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Dividing daylilies really adds up

Daylilies are beautiful and easy-care plants, but they do requires dividing every three to five years. (Photo: Debbie Arrington)

Create new plants and more impact with this cheap trick

For some plants, division adds up to amazing multiplication. Daylilies are a case in point. This popular perennial benefits from periodically dividing the tangled tubers and separating them into new plants.

Fall is the best time to divide daylilies. Done every three to five years, this process can create long rows or masses of these easy-care, drought-tolerant colorful flowers.

It's also the cheapest way to expand daylily impact in your spring and summer garden. One clump can produce three or more new clumps that will bloom the next spring. Over time, division really adds up.

No one knows that more than the folks at the Amador Flower Farm, home to 14 acres of daylilies in about 1,200 varieties. (Of those, nearly 1,000 are offered for sale.)

Making a memorable impact, more than 200,000 Stella De Oro daylilies -- the well-known "golden star" -- line the property's fence. Millions more plants fill the fields in long, labeled rows under massive oaks.

Located in Shenandoah Valley in the heart of Amador County's wine country, the popular Plymouth landmark is hosting its fall pumpkin patch and other October fun while the daylily fields wrap up their bloom season.

According to owner Jeanne Deaver, daylilies come in three different foliage categories: Evergreen, semi-evergreen and dormant or deciduous.

The evergreen varieties keep their leaves green and growing year round as long as temperatures stay above freezing.  Semi-evergreen plants tend to shrink back, losing some leaves but staying above ground and visible in winter. Dormant or deciduous daylilies die back to the ground each fall. They can survive temperatures below zero, but also need winter chill to perform well.

To divide daylilies, dig up the whole clump. Remove any browned or dead foliage. With gloved hands, work apart the tubers and fat roots; they will naturally separate, breaking apart with their foliage attached. Use a sharp knife or garden shears to cut the clump if necessary, but keep any foliage attached; those leaves will be the new plants.

Daylily leaves form fans that sit atop the soil surface with the roots and tubers just below the soil. That's how they should be transplanted, too. In creating new plants, keep at least two new fans per clump.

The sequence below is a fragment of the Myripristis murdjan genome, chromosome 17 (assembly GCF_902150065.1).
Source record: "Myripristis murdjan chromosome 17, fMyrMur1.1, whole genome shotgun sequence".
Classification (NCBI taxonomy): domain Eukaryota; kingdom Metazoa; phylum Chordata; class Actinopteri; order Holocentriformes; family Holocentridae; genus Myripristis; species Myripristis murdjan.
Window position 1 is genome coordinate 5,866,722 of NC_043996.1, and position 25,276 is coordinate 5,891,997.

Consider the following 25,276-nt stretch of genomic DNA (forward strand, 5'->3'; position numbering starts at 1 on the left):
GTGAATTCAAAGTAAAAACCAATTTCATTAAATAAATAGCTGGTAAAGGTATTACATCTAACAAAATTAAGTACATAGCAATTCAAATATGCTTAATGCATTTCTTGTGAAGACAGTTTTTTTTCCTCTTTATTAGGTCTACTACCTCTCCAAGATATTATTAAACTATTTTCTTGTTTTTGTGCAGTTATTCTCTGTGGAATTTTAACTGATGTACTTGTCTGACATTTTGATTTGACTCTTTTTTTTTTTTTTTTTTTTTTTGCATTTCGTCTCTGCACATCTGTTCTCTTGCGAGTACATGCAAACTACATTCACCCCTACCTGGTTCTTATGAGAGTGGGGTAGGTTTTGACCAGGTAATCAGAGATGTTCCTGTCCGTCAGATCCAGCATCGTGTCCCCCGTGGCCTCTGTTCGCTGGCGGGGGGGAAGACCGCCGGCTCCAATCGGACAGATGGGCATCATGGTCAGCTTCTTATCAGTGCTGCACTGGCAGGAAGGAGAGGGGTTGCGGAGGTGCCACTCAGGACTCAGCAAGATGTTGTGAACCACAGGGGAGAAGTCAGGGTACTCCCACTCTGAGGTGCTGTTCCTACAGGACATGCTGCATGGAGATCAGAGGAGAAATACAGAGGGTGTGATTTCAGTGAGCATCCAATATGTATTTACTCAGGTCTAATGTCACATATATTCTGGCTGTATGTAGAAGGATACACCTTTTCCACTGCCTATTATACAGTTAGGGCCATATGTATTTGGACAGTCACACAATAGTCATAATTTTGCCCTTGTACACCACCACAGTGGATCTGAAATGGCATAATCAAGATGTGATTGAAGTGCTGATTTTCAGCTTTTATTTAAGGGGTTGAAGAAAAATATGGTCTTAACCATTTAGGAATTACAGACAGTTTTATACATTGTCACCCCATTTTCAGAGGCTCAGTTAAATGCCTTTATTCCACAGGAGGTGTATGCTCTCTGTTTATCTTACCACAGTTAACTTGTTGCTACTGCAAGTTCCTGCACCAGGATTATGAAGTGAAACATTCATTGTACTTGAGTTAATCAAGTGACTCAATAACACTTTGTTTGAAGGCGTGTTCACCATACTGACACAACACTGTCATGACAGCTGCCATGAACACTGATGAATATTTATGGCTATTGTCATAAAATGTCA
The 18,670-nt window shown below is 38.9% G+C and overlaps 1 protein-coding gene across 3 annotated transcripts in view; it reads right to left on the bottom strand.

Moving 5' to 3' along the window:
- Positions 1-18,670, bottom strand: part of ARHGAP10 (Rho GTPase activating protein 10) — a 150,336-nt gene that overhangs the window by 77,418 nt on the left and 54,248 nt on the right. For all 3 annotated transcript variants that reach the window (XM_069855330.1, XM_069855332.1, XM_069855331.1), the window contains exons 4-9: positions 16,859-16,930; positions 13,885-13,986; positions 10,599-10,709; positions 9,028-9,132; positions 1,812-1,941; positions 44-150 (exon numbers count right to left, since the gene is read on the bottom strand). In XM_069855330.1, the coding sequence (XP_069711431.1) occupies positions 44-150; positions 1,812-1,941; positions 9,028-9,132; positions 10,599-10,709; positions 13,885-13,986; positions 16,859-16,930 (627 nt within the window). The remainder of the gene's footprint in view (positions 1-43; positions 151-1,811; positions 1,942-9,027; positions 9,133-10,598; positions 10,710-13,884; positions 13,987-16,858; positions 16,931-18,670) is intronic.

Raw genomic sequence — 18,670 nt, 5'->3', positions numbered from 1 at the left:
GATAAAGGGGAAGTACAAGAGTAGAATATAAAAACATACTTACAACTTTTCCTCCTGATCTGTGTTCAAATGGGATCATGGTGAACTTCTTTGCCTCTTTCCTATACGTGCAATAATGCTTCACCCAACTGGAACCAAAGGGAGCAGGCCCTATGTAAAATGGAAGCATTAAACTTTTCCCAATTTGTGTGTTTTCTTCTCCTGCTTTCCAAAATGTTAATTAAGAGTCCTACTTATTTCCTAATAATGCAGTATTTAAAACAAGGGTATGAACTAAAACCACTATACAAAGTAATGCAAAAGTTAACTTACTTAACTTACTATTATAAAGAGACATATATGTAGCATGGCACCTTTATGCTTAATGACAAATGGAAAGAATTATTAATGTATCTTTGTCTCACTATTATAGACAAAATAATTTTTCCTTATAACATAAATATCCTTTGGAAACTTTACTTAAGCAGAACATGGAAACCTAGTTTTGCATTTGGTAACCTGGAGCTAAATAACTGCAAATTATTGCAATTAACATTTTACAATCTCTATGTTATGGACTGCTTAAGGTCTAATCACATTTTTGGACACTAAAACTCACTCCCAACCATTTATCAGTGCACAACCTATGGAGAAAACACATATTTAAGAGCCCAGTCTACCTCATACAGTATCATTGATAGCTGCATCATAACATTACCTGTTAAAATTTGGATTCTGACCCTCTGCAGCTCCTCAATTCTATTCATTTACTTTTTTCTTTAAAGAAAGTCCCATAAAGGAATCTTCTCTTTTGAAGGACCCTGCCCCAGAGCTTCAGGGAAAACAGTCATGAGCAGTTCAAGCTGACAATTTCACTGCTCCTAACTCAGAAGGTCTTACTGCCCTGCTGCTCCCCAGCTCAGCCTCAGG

After transplanting, water well. Then, monitor the new plants through the fall and winter to make sure the clumps don't completely dry out, irrigating once a week if no rain. The rewards of this effort come next spring -- and many years to come.


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Dig In: Garden Checklist

For week of Sept. 24:

This week our weather will be just right for fall gardening. What are you waiting for?

* Now is the time to plant for fall. The warm soil will get these veggies off to a fast start.

* Keep harvesting tomatoes, peppers, squash, melons and eggplant. Tomatoes may ripen faster off the vine and sitting on the kitchen counter.

* Compost annuals and vegetable crops that have finished producing.

* Cultivate and add compost to the soil to replenish its nutrients for fall and winter vegetables and flowers.

* Fertilize deciduous fruit trees.

* Plant onions, lettuce, peas, radishes, turnips, beets, carrots, bok choy, spinach and potatoes directly into the vegetable beds.

* Transplant cabbage, broccoli, kale, Brussels sprouts and cauliflower as well as lettuce seedlings.

* Sow seeds of California poppies, clarkia and African daisies.

* Transplant cool-weather annuals such as pansies, violas, fairy primroses, calendulas, stocks and snapdragons.

* Divide and replant bulbs, rhizomes and perennials. That includes bearded iris; if they haven’t bloomed in three years, it’s time to dig them up and divide their rhizomes.

* Dig up and divide daylilies as they complete their bloom cycle.

* Divide and transplant peonies that have become overcrowded. Replant with “eyes” about an inch below the soil surface.

* Late September is ideal for sowing a new lawn or re-seeding bare spots.

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